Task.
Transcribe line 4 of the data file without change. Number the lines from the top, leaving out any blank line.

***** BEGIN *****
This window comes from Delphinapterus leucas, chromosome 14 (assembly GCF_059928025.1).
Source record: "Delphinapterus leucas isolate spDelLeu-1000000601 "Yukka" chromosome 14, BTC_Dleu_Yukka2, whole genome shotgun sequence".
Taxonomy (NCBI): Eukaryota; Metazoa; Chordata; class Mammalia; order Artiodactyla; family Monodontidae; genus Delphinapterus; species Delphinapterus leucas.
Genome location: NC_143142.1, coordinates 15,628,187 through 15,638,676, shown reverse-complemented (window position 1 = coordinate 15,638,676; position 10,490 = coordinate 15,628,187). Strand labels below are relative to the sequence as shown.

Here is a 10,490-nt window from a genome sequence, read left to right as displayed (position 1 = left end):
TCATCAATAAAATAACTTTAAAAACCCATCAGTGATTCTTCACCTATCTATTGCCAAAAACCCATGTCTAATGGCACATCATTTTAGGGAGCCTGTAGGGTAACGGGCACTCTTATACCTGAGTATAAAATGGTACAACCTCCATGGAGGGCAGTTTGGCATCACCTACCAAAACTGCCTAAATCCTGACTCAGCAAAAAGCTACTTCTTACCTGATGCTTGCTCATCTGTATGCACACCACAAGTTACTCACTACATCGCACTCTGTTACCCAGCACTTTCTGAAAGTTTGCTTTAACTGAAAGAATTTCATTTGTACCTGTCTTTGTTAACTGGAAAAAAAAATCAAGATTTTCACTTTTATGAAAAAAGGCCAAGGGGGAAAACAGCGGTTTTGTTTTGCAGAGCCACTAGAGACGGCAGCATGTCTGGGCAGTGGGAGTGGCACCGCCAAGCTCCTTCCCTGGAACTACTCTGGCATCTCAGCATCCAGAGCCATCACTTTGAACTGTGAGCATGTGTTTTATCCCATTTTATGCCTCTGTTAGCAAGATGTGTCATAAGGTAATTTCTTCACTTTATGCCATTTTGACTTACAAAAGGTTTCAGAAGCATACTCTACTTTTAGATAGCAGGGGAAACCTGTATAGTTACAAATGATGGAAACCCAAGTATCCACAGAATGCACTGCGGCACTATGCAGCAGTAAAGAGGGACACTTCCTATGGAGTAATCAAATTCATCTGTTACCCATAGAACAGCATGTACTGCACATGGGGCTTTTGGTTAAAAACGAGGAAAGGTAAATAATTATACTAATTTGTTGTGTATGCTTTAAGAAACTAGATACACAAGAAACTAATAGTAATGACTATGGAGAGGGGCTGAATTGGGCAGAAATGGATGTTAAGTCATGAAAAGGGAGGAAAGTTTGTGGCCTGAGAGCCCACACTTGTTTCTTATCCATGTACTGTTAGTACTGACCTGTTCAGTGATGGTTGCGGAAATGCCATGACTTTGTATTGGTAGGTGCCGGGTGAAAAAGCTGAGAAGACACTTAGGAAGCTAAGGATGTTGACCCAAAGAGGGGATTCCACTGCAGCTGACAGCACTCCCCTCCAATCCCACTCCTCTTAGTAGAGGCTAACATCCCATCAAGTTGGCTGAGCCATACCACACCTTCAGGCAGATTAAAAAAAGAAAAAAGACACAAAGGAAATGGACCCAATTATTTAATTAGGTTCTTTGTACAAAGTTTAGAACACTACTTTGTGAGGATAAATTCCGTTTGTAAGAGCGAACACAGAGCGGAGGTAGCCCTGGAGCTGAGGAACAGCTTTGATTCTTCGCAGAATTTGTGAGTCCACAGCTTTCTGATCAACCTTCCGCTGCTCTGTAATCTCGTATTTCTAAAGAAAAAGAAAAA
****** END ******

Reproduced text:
Genome location: NC_143142.1, coordinates 15,628,187 through 15,638,676, shown reverse-complemented (window position 1 = coordinate 15,638,676; position 10,490 = coordinate 15,628,187). Strand labels below are relative to the sequence as shown.